Meanwhile, the Trustee Advisory Committee meets and after that meeting Mary Metz calls Linda Kay to say that the Board would entertain a proposal from AAMC, provided minimum goals were included, goals suggested by the trustees. Kay meets with college officers and discusses a proposal. Annual Giving Director Judy Calhoun has worked up new giving projections based on the excitement that exists now for Mills. She agrees a telethon can be mounted quickly. Not all happenings of the day are as positive. Prior to May 3, a staff meeting had been called for this day. The Staff Advisory Committee meets in the morning and decides to have the planned meeting. However, some college officers advise their staff members not to attend.
On that day, too, students receive a memo from President Metz. The first purpose of her memo is to advise students that, contrary to what some may have assumed, she has received no communication from students. The second purpose is to warn students that, “the blockade must end by 4:30p.m. on Wednesday, May 9, and all offices must be open for business as usual by 8:30 a.m. on Thursday, May 10, or it will be impossible for the College to hold Commencement.” She informs students that if the College is prevented from holding Commencement, residence halls will be closed to all, including seniors, on Friday, May 18. (The last day of classes had been scheduled for Wednesday, May 9, finals had been scheduled to follow, and Degree Day was to be Sunday, May 20.) The students’ reaction is largely irreverent and heels dig in.
That night the Board of Governors meets. Linda Kay has had a meeting with AAMC President Muffy Thorne, who is pleased by the proposal drawn up by Kay and the college officers. Representatives from MAAC are invited to make a presentation to the Board. Past presidents and former Alumnae Trustees of AAMC are invited to attend the first part of the meeting and discussion, but are informed that the voting will be done in closed session. MAAC members are greeted warmly by the Board. Their offer to form a task force to create a Business Plan for the College is accepted by the Board and incorporated into the proposal to the trustees. However, the business plan becomes one for the AAMC, not for the College as a whole. Alumnae vote quickly and unanimously for the proposal, a demanding and challenging one for the Association. AAMC agrees to raise $10 million in endowment by the end of 1994/95. It agrees to increase the unrestricted gift of the Association to the College to $750,000 by the end of 1992/93. It promises to increase alumnae participation to 50% within five years. It agrees to postpone fundraising for Mills Hall. This pledge is made provided the Board of Trustees sets aside its decision to admit male undergraduates. Later, the Association makes further commitments regarding recruitment goals, promising to increase AAR-generated applicants significantly over the next five years, and making other recruitment pledges.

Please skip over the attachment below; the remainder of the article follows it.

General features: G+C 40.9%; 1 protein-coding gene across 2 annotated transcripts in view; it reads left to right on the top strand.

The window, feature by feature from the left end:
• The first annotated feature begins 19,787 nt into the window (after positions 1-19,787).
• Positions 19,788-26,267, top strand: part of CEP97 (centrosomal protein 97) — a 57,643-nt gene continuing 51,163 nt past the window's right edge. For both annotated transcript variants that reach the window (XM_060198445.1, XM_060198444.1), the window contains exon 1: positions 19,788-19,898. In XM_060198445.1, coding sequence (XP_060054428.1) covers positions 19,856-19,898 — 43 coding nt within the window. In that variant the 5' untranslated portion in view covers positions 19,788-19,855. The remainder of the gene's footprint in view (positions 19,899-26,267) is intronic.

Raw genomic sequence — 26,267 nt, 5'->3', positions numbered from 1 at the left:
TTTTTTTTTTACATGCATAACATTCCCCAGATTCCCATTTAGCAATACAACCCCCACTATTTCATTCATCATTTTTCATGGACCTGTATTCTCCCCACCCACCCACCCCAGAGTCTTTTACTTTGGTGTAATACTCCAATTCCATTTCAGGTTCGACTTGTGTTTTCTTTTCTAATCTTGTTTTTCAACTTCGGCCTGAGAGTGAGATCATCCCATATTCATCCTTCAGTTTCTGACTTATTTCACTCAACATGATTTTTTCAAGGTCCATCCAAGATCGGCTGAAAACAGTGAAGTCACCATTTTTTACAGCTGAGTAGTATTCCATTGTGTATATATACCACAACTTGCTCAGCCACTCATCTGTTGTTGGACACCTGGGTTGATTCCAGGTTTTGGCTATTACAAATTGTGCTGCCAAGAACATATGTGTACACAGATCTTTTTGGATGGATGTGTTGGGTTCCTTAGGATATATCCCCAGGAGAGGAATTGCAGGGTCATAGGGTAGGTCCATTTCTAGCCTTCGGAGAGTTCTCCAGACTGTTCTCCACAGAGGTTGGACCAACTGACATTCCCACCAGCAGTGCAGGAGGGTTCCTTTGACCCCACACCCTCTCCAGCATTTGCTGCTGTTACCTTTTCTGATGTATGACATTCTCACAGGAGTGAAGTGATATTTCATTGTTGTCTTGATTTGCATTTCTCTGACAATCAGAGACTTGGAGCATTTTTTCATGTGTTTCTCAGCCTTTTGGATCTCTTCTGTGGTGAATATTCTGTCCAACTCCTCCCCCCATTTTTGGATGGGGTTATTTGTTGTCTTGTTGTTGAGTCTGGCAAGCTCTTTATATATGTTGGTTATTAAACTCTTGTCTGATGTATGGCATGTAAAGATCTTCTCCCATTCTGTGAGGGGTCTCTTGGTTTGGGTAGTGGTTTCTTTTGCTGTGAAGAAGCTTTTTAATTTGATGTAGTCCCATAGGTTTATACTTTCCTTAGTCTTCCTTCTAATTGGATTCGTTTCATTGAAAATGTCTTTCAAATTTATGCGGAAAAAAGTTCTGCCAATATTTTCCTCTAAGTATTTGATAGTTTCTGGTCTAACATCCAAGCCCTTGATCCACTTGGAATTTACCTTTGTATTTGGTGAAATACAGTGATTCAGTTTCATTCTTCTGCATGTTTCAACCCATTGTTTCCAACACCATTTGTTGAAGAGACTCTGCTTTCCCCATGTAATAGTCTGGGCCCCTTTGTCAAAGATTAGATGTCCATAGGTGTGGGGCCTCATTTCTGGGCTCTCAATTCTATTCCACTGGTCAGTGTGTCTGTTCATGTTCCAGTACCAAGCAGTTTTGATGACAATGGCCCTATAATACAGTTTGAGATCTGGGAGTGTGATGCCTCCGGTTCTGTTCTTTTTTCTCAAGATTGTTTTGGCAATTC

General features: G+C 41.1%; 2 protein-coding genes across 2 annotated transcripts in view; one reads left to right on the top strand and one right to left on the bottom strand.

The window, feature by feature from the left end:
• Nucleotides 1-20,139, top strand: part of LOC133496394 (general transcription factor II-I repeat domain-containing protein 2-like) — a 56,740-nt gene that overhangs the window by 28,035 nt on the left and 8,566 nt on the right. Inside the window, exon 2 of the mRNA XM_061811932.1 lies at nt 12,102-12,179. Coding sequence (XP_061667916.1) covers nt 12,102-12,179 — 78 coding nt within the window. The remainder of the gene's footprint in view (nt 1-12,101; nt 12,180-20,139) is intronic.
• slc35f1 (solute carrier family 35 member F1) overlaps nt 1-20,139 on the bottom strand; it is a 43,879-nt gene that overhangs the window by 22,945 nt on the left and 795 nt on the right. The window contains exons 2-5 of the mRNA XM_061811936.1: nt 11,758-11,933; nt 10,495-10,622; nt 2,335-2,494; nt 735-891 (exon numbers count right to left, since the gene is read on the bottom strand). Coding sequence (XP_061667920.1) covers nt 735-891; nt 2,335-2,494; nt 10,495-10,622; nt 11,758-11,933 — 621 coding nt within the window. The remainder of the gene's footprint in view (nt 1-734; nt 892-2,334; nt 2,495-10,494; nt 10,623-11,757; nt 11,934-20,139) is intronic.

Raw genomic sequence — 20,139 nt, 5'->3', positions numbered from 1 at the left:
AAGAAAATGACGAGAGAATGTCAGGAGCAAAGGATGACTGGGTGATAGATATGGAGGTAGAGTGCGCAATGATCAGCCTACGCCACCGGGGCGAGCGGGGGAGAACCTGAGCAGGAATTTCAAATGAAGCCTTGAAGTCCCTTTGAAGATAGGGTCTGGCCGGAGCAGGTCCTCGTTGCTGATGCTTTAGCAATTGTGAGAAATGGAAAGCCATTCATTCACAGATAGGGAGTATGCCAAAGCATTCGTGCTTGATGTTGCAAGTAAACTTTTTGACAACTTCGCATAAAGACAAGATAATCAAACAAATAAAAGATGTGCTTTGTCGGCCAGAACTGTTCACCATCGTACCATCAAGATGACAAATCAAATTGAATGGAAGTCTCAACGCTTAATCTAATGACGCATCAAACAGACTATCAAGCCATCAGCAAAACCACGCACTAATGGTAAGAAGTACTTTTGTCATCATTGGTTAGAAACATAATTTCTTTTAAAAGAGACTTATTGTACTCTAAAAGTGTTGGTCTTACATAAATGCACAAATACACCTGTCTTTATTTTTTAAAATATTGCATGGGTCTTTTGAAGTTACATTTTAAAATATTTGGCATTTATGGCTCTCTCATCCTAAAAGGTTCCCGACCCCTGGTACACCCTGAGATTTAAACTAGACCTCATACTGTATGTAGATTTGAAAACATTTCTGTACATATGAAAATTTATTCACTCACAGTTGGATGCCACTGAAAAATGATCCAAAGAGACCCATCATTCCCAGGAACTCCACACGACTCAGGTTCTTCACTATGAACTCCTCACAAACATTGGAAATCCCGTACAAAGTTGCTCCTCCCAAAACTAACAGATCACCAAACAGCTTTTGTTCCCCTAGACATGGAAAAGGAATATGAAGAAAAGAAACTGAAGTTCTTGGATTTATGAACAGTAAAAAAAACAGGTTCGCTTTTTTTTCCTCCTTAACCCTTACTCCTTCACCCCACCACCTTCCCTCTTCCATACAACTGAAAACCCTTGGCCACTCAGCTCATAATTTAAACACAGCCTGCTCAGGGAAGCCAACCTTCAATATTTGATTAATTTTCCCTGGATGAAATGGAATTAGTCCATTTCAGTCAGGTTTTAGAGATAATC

As soon as the proposal is passed, Linda Kay calls MAAC alumnae, headquartered in Persis Coleman lounge, and the press—which has been roaming around outside the building taking photographs through Reinhardt House windows—is allowed into the building. MAAC and AAMC alumnae drink champagne together. President Thorne tells alumnae Board members about the students’ need for food and bedding.
MAAC and AAMC women spontaneously take up the AAMC banner and leave the building. An innocent yellow chrysanthemum at the doorway loses most of its blossoms as alumnae pick the flowers to carry. The group makes a circuit of the campus, visiting each barricade, singing to the welcoming students, handing them flowers. The alumnae sing “Remember” and “Fires of Wisdom,” and “On Mills College.” Students respond by joining in, or singing their own song, “We Will Not be Moved.” A “hug patrol” of alumnae moves from the choral group into each student barricade embracing students, saying “Thank you.” Students reply, “Thank you! Thank you!”
Wednesday, May 9
And now the College rolls toward resolution. The next day, Wednesday, May 9, the staff begins work on its proposal to the Board. The Strategic Planning Committee of the Trustees meets. Student leaders have their first meeting with Mary Metz. They use Linda Kay’s office. Two trustees, Sue Farrar and Terry Fairman, are there. The students bring a professional arbitrator. The students bring their first proposal. Fairman reports, “We asked them to separate the items that they didn’t have any control over from the ones they did. We told them to deal only with those things which they could deliver.”
Linda Kay calls a press conference. “I was concerned about the faculty proposal. They were being asked to make sacrifices. I decided it was important to get the word out about our proposal. I asked the students to arrange a press conference—they were so organized” Kay begins her announcement: “Warren, we accept your challenge.”
Thursday, May 10